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Facebook Confirms Spotify Used Access To Private Messages, Other User Data

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Facebook thumbs down(Hypebot) Spotify, Apple, Amazon and other companies were reportedly exempted from Facebook privacy rules and given more access to user data than the infamous Cambridge Analytica. Facebook has confirmed that Spotify also had access users’ private messages.

“For years, Facebook gave some of the world’s largest technology companies more intrusive access to users’ personal data than it has disclosed, effectively exempting those business partners from its usual privacy rules, according to internal records and interviews,” according to a New York Times investigative report. “The exchange was intended to benefit everyone. Pushing for explosive growth, Facebook got more users, lifting its advertising revenue. Partner companies acquired features to make their products more attractive.”

Access included the ability to view names and contact information through a users friends.

Spotify newSpotify Could View 70M Private Messages Monthly

In addition to a level of access to private data than had been publicly disclosed, Spotify and Netflix were also given access to a users private messages. Citing internal Facebook documents, The Times said that Spotify could view the private messages of more than 70 million Facebook users monthly.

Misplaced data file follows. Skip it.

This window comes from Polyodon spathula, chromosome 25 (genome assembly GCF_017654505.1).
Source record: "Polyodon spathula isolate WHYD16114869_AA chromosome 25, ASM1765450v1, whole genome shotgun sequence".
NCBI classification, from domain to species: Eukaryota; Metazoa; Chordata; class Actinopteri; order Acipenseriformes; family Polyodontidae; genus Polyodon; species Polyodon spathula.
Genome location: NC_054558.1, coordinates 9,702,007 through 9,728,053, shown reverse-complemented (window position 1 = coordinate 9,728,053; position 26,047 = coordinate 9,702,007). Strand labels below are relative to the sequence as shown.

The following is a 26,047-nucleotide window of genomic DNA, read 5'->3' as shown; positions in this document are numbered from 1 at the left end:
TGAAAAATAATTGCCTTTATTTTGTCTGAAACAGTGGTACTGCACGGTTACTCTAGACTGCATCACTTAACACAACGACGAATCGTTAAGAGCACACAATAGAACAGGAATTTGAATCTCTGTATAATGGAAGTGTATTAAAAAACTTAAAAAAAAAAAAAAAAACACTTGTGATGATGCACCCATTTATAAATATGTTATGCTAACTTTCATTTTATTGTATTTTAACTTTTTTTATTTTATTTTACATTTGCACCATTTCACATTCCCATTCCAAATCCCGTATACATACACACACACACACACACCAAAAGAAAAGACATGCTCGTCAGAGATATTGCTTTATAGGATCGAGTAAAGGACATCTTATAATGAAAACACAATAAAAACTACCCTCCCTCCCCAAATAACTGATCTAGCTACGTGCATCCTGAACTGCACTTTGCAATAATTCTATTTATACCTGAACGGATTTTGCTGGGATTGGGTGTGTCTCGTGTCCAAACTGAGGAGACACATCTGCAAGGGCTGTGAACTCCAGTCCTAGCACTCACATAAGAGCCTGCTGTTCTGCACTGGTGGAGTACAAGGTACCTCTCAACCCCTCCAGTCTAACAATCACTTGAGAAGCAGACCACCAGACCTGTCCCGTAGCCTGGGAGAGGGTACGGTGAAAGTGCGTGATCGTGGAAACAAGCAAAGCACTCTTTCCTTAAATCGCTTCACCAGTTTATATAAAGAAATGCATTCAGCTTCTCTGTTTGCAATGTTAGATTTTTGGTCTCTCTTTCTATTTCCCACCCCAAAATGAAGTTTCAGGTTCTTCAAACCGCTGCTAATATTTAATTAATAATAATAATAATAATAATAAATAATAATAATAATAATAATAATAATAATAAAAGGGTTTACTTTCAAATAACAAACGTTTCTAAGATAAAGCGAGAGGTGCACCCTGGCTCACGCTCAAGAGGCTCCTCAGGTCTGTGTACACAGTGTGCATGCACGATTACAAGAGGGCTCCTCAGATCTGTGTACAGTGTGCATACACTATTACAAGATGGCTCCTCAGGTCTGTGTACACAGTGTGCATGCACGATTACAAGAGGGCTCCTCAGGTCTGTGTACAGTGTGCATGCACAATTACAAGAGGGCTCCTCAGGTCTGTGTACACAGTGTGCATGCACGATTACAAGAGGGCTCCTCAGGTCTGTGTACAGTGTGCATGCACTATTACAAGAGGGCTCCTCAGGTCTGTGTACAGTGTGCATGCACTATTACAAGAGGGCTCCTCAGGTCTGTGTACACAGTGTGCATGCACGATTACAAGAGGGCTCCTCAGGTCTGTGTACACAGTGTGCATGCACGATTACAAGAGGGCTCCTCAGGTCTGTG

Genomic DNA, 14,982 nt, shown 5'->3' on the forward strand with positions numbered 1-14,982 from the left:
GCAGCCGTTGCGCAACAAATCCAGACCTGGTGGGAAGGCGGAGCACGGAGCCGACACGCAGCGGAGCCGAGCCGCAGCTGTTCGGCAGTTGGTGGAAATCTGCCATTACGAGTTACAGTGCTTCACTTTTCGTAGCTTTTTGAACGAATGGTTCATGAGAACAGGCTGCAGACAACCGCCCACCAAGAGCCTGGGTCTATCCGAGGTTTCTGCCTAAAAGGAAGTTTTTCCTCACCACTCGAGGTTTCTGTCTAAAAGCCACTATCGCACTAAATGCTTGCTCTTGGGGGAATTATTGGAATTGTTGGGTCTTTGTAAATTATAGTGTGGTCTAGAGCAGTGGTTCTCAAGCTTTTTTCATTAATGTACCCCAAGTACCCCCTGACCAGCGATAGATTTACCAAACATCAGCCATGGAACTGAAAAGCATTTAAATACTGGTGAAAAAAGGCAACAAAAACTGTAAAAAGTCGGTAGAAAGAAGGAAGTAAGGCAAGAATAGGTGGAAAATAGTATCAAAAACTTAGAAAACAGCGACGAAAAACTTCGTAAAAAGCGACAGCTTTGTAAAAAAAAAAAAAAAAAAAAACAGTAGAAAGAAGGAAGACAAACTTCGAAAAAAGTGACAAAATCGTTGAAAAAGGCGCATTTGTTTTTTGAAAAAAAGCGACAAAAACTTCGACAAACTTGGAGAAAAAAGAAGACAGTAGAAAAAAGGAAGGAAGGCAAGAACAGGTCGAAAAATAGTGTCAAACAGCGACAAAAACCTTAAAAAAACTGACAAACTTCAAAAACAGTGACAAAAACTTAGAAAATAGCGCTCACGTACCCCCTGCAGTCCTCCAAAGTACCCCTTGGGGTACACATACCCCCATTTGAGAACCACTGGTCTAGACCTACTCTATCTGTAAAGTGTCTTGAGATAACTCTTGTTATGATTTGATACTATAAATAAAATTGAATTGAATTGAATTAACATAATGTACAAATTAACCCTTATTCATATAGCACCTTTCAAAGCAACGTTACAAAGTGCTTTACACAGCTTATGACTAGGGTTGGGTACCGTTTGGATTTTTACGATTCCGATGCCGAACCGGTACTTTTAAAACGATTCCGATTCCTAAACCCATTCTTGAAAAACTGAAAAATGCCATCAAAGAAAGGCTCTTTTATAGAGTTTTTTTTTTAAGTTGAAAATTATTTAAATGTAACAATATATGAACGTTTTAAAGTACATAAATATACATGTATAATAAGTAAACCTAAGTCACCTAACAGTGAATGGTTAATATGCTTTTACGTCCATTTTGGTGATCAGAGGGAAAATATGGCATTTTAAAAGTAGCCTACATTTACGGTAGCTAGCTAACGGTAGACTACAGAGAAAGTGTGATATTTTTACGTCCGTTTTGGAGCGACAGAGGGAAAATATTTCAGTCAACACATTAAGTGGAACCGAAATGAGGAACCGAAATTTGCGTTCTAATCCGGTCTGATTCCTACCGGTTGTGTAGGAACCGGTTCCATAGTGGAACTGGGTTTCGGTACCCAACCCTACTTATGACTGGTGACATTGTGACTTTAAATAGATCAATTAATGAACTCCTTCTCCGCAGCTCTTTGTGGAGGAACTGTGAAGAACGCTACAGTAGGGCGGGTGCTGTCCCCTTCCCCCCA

“Facebook also allowed Spotify, Netflix and the Royal Bank of Canada to read, write and delete users’ private messages, and to see all participants on a thread – privileges that appeared to go beyond what the companies needed to integrate Facebook into their systems.”

Spotify told The Times that it had been “unaware of the broad powers Facebook had granted them.” Netflix issued a similar statement.

Facebook Confirms Spotify Used Private Access

Despite Spotify’s broad denial. Facebook confirmed much of the report in a blog post Thursday, including specifically how the streamer had used its access private messages.

Facebook wide logo“Did partners get access to messages? Yes. But people had to explicitly sign in to Facebook first to use a partner’s messaging feature. Take Spotify for example. After signing in to your Facebook account in Spotify’s desktop app, you could then send and receive messages without ever leaving the app. Our API provided partners with access to the person’s messages in order to power this type of feature.”

Lack Of Transparency

It should not be surprising that Facebook offered API level access to its users or that Spotify and others too advantage of it to power new features. But many users will find it unacceptable that neither Facebook or Spotify told then about  the extent to which their private data was being used.

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